Congress-RJD alliance on verge of collapse | india | Hindustan Times
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Congress-RJD alliance on verge of collapse

One of the worst-kept secrets about the Bihar elections is now finally out in the open: The Congress-RJD alliance for 40 seats in this politically sensitive state has visibly collapsed on the ground.

india Updated: Apr 06, 2014 01:21 IST
Srinand Jha

One of the worst-kept secrets about the Bihar elections is now finally out in the open: The Congress-RJD alliance for 40 seats in this politically sensitive state has visibly collapsed on the ground — reopening critical questions about the way in which Muslim votes will now swing.

Changing horses midstream is never a good option but the breaking up of what was an uneasy alliance to begin with, has virtually been announced in the midst of heat and dust of electioneering, with both parties having decided to go it alone in the bypolls for five assembly seats that have been declared in conjunction with the parliamentary elections.

Two of these bypolls will be held within the Muslim-dominated parliamentary constituency of Kishanganj. Such a situation can certainly causes confusion in the minds of party cadres and voters, particularly in the Muslim-dominated constituencies of Araria, Kishanganj, Madhepura and Supoul.

The troubled alliance had been headed for a collapse. At Congress vice-president Rahul Gandhi’s April 1 rally at Aurangabad, RJD leaders were conspicuous by their absence. Senior state Congress leaders, including former state unit presidents Ram Rattan Sinha and Anil Sharma have stayed away from Prasad’s election rallies across the state. Protesting against the moves to stitch up the alliance with the RJD, the entire Madhubani unit of the Congress had earlier threatened to resign in protest.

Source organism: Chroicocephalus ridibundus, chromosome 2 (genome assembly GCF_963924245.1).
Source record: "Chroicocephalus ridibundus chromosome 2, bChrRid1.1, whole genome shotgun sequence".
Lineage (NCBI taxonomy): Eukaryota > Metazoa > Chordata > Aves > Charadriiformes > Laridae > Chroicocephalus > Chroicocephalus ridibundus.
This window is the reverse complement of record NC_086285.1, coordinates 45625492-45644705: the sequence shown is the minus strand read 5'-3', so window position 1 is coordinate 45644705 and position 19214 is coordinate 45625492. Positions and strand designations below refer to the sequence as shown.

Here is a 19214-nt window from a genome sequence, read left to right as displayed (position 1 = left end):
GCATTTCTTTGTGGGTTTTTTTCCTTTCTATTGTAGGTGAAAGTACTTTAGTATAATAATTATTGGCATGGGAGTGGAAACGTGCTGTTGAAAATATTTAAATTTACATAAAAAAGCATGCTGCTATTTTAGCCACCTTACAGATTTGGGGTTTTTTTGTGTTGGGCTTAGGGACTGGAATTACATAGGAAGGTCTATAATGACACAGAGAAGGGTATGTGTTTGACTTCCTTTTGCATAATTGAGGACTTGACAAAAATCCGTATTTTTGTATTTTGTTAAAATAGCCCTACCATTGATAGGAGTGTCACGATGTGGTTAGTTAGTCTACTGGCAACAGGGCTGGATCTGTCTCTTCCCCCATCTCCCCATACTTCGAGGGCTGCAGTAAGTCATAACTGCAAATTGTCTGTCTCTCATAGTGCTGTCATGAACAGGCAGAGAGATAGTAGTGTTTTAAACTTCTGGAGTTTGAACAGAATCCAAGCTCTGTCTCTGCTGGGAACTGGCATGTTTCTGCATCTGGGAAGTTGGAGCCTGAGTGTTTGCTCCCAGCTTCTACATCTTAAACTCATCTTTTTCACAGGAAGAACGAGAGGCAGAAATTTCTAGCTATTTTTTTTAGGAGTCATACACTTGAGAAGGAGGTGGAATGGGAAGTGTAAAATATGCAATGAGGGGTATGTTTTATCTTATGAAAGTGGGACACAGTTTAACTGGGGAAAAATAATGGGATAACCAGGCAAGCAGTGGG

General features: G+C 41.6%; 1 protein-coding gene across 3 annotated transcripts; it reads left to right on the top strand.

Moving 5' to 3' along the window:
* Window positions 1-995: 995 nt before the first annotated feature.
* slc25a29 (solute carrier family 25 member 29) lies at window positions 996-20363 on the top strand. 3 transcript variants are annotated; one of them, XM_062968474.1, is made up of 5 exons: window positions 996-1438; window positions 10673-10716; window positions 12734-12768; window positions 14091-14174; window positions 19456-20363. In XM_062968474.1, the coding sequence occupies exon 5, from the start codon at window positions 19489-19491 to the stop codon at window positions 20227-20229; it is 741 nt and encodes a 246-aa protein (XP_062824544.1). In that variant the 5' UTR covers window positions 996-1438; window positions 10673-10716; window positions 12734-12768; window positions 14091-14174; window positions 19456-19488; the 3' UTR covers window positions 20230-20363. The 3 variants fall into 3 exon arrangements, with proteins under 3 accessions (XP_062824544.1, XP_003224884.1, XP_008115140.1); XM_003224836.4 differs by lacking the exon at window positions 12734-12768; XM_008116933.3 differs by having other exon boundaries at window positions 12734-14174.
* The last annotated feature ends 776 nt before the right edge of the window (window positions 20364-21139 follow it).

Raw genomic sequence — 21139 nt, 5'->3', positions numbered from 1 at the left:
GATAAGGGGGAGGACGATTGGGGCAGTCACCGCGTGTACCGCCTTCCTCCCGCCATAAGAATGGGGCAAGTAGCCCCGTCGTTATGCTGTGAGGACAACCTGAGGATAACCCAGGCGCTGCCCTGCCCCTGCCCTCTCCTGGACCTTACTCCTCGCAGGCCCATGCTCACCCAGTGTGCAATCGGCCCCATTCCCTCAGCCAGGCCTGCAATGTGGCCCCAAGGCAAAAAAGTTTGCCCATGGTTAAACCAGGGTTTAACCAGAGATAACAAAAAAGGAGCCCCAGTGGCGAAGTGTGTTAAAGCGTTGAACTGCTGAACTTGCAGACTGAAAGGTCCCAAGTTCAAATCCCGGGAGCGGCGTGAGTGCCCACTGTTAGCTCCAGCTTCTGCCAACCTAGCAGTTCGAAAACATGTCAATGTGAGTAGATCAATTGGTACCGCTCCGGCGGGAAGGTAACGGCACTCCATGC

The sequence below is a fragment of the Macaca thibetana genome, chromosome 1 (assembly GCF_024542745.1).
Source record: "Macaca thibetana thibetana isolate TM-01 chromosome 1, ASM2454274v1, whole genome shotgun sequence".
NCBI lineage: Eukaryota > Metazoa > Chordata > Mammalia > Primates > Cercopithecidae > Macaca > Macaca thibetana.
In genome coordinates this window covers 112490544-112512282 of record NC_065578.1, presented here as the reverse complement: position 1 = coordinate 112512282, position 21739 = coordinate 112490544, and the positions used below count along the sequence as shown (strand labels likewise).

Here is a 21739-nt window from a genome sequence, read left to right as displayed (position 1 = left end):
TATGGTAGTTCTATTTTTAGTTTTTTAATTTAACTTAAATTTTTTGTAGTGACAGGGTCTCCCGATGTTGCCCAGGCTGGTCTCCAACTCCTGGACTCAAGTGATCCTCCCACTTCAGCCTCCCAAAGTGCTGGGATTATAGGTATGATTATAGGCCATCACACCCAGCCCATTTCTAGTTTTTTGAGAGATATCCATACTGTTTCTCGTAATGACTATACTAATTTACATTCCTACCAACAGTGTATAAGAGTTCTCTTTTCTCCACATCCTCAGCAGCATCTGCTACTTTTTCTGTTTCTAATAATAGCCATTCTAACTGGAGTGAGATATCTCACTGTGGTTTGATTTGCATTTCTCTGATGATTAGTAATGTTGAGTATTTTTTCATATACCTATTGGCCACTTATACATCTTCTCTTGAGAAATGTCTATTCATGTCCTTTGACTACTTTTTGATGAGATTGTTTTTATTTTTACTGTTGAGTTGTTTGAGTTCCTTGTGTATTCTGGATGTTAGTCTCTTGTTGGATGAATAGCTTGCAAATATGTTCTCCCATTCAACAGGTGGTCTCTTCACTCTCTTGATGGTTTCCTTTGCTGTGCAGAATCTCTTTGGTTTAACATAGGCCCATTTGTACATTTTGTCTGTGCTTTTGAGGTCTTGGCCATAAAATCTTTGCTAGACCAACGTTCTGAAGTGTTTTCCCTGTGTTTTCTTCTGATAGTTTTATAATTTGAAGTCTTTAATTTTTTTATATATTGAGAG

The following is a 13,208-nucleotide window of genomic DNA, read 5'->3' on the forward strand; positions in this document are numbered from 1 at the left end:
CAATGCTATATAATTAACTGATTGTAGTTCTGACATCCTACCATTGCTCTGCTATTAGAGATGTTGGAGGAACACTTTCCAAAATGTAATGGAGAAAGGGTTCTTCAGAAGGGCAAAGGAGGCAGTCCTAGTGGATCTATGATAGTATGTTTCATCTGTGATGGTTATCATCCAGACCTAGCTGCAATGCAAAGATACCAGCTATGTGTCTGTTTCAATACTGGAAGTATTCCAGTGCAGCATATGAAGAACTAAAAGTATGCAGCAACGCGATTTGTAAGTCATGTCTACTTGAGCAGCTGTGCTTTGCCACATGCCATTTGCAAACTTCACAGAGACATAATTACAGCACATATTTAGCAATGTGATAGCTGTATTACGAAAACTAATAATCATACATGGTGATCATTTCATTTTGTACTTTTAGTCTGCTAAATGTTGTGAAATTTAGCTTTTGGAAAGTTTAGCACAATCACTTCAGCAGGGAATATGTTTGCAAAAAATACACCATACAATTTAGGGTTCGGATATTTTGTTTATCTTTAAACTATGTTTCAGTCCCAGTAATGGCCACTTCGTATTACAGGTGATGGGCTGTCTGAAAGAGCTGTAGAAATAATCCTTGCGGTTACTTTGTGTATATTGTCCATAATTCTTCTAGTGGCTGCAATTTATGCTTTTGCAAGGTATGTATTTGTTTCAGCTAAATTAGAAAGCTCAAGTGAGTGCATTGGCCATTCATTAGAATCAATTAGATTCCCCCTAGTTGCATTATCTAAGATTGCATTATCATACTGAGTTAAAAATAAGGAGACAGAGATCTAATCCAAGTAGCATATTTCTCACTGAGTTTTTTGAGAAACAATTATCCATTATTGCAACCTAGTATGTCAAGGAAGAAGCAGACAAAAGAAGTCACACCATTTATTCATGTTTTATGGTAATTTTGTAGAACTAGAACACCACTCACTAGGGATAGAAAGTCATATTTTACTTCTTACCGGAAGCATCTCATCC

Senior state Congress leader Kishore Kumar Jha told HT: “The Congress had fought the last two elections — the 2009 parliamentary polls and the 2010 assembly elections — on its own and gained in strength. Going it alone would certainly have been a better option for the party this time as well, as a tie-up with the RJD has dampened the enthusiasm of party workers.”

State Congress chief Ashok Chaudhary — considered a strong votary of the RJD alliance — suffered a setback of sorts lately when the party high command replaced candidates suggested by him for the Patna Sahib and three other parliamentary constituencies. As CP Joshi — the Congress general secretary in charge of party affairs in the state – is busy with his own election, the AICC has nominated senior party leader Satyavrata Chaturvedi to look after Bihar matters relating to the elections.

Is the Congress high command veering around to the late realisation that stitching up an alliance with the RJD was not quite the right route to take?

Such questions are anyway being debated intensely at the state Congress headquarters in Patna.

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